Here is what I have established now, and have used in forming the algorithm I shared this past week:
I have chosen to repeat a small set of definitions and concepts I have established in other posts and papers, for clarity.
Let m be an odd positive integer we wish to factor. Let c be the integer ceiling of the square root of m, and call it the Ceiling Root of m. c2 is thus the least perfect square greater than m; define it as the Ceiling Square of m.
Now define a remainder r0 as being the difference between the Ceiling Square of m and m itself: r0=c2-m. Now we can express m as c2-r0, and can take note of the special cases where m is a perfect square, and so r0=0, or where r0 is a perfect square, and the principle (used by Pierre de Fermat) that a2-b2=(a+b)(a-b) makes factorization immediate.
But what do we do if r0 is not a perfect square? I came up with the idea of “raising the ceiling,” i.e., of increasing c by 1, 2, and so on, and looking at the remainders that result. What I know is that the factorization m=1*m gives an expression of m=a2-b2 where a=(m+1)/2 and b=(m-1)/2. I call it the “trivial factorization” of m. But any x, y pair of integers, with x<y, that factor m will also give an expression of m=a2-b2 by letting a=(x+y)/2 and b=(y-x)/2. Since we specify m to be odd, x and y will also be odd, and either a will be odd and b even, or vice versa. There are other interesting properties of this I have found and discussed elsewhere, but do not need to include here.
Consider the expression m=c2-r0 when r0 is not a perfect square. Now create a new remainder r1 by “raising the ceiling” from c to c+1 and calculating r1=(c+1)2-m. Since we have gone to the trouble of calculating this second remainder (it was necessary for steps which follow, though now I am going to start waving my hands a bit, i.e., presenting information without much explanation), we can check whether r1 is a perfect square, thus yielding a simple Fermat factorization as before. But let us assume that is not the case.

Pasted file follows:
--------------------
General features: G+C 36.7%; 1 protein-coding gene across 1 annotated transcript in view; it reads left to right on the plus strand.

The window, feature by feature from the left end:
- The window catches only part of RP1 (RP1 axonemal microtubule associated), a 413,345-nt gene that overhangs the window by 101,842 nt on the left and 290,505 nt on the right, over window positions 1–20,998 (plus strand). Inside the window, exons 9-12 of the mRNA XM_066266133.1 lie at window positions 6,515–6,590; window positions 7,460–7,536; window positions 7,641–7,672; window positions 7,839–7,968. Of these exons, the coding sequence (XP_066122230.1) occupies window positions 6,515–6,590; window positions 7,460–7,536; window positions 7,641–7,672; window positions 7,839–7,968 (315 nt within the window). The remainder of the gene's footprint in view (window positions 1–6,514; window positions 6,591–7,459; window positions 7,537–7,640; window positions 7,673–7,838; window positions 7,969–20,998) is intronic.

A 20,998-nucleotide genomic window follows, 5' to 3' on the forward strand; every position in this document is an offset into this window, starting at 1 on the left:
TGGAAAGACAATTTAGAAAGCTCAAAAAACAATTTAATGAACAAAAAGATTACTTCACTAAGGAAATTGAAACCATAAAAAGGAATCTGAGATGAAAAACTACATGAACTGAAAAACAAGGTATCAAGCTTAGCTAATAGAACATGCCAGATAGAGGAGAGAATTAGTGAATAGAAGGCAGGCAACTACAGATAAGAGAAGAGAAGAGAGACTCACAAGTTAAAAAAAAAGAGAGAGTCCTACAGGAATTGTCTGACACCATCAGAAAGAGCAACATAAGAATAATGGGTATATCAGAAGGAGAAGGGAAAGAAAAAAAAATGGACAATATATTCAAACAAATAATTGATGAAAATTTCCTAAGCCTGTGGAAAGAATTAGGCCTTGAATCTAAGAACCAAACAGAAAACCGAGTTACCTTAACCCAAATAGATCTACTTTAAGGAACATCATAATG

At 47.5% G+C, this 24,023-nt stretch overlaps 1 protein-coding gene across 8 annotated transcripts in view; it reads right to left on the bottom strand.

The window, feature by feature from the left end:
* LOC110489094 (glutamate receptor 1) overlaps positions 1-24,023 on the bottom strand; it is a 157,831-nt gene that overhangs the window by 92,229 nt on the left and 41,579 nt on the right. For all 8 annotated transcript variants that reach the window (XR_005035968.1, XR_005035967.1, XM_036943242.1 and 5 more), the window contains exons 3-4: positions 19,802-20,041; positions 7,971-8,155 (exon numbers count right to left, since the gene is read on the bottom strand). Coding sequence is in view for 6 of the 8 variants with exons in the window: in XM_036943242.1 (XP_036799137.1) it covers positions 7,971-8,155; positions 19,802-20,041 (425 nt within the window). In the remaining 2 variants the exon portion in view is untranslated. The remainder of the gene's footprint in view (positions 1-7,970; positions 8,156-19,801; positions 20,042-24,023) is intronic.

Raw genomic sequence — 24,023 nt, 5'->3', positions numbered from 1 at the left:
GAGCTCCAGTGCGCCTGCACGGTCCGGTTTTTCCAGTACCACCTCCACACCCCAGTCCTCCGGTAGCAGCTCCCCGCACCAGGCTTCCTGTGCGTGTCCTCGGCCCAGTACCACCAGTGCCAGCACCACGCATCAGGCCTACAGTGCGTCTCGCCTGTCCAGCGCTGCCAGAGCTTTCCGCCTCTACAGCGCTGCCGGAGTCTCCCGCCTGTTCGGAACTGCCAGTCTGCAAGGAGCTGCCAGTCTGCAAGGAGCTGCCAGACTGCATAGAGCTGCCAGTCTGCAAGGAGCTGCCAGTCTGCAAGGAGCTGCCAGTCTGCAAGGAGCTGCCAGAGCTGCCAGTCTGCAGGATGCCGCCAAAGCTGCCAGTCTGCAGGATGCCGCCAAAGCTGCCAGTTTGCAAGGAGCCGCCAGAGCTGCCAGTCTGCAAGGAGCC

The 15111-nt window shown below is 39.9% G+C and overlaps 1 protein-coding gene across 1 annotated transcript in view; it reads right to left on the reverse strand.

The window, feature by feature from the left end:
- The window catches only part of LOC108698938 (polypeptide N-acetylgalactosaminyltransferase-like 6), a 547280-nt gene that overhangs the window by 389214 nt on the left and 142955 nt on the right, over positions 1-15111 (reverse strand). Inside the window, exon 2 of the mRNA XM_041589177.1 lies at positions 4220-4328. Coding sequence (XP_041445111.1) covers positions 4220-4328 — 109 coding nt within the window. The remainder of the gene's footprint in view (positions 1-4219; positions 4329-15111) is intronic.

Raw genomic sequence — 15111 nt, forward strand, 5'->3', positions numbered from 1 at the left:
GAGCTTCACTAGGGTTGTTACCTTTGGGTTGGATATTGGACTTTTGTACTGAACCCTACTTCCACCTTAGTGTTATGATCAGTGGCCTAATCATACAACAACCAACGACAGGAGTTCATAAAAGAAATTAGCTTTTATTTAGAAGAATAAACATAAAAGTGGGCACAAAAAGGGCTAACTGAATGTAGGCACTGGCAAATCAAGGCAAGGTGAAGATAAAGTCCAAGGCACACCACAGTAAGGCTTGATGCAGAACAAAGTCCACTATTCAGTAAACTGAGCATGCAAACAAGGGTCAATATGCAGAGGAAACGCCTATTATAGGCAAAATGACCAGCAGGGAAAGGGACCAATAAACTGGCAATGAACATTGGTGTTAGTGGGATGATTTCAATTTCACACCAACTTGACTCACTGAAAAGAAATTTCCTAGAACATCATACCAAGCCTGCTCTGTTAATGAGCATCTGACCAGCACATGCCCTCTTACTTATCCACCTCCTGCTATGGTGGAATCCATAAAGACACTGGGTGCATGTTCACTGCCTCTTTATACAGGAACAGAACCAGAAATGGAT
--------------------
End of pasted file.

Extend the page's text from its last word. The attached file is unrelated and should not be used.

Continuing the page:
Notice that r0 and r1 each have their own Ceiling Squares. Let us call them d0 and d1. Now we have it that (unless either of these are the special case allowing Fermat factorization already described):
m is between c2-d02 and c2-(d0-1)2; let a0=c2-d02; let v0=m-a0;
m is between (c+1)2-d12 and (c+1)2-(d1-1)2; let a1=(c+1)2-d12; let v1=m-a1.
My next step is to produce a third range, and thus a third pair of values a2 and v2, by stepping linearly: raising the ceiling to (c+2)2 but setting d2=2d1-d0. When I was exploring this, it seemed a peculiar choice because it usually seemed to violate the “betweenness” I had established: m would no longer lie within the range of values thus built.
But what happens when I make this choice is that the sequence of v0, v1, v2 thus generated satisfy a quadratic polynomial, one that I have been calling the characteristic function associated with m, and denote as F(x). Those three values of v I take to be the x=0, 1, 2 values of F(x).
(Now I really am “hand-waving” because this is the part of the approach I am still figuring out.) Notice also that, due to my choices, the difference of the successive pairs of perfect squares in the ranges in which m falls, increases linearly. Also, the distance from the greater difference of squares to the *next* difference of squares in each of the ranges starts decreasing by 2, as we move from dn2 to (dn-1)2 to (dn-2)2, and so on. In other words, where the “perfect square points” fall differs linearly, both as we keep raising the ceiling linearly, and as we move from left to right on the number line examining the differences of the “raised ceiling” squares and successive perfect squares.
I realize I did not explain that very well, but it will take some effort – which I hope to make someday if this approach is successful – to explain it better.
And what I noticed is that, once I construct F(x) using v0, v1, v2 to set the quadratic coefficients, whenever I get to a value of F(x) that gives me the equivalent of the value of vn which is exactly the value of an integral point on a once-again-easy-to-construct “row polynomial” for the value of n, this will indicate that the difference between (c+n)2 and m is a perfect square, allowing the Fermat method of factorization.
This at its core is practically no farther than I have figured out anything before. In fact, my first attempt at a program using this feature was much, much slower than my previous factorization routine. But the mathematical simplicity of finding these quadratic polynomials that characterize both where m falls in the ranges designed as above, and the “row polynomials” which are also quadratic and even simpler to derive … this leads me to believe that I could still be on the verge of a process that simplifies integer factorization greatly.
To use an earlier metaphor, I am not yet convinced this is a tree up which iit is worthless for me to bark.
I shall carry on.